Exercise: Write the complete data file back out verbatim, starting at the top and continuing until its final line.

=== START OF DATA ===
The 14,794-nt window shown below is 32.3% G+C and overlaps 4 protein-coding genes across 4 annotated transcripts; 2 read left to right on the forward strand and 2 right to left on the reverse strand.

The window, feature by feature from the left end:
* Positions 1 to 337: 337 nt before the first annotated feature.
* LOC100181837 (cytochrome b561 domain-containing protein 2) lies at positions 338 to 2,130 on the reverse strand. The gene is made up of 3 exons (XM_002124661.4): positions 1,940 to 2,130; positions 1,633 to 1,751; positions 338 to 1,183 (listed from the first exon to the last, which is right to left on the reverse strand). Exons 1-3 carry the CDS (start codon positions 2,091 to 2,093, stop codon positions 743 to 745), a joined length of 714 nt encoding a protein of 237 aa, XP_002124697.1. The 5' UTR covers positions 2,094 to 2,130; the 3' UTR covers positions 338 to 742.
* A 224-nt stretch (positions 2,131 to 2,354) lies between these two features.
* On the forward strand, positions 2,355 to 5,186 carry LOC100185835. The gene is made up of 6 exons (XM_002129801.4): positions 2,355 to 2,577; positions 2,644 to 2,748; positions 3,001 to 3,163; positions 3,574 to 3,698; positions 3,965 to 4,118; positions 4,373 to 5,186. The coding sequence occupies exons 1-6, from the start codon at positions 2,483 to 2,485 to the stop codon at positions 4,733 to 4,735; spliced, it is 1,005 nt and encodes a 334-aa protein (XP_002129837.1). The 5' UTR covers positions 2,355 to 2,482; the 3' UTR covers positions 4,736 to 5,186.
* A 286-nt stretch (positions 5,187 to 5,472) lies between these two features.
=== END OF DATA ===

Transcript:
The 14,794-nt window shown below is 32.3% G+C and overlaps 4 protein-coding genes across 4 annotated transcripts; 2 read left to right on the forward strand and 2 right to left on the reverse strand.

The window, feature by feature from the left end:
* Positions 1 to 337: 337 nt before the first annotated feature.
* LOC100181837 (cytochrome b561 domain-containing protein 2) lies at positions 338 to 2,130 on the reverse strand. The gene is made up of 3 exons (XM_002124661.4): positions 1,940 to 2,130; positions 1,633 to 1,751; positions 338 to 1,183 (listed from the first exon to the last, which is right to left on the reverse strand). Exons 1-3 carry the CDS (start codon positions 2,091 to 2,093, stop codon positions 743 to 745), a joined length of 714 nt encoding a protein of 237 aa, XP_002124697.1. The 5' UTR covers positions 2,094 to 2,130; the 3' UTR covers positions 338 to 742.
* A 224-nt stretch (positions 2,131 to 2,354) lies between these two features.
* On the forward strand, positions 2,355 to 5,186 carry LOC100185835. The gene is made up of 6 exons (XM_002129801.4): positions 2,355 to 2,577; positions 2,644 to 2,748; positions 3,001 to 3,163; positions 3,574 to 3,698; positions 3,965 to 4,118; positions 4,373 to 5,186. The coding sequence occupies exons 1-6, from the start codon at positions 2,483 to 2,485 to the stop codon at positions 4,733 to 4,735; spliced, it is 1,005 nt and encodes a 334-aa protein (XP_002129837.1). The 5' UTR covers positions 2,355 to 2,482; the 3' UTR covers positions 4,736 to 5,186.
* A 286-nt stretch (positions 5,187 to 5,472) lies between these two features.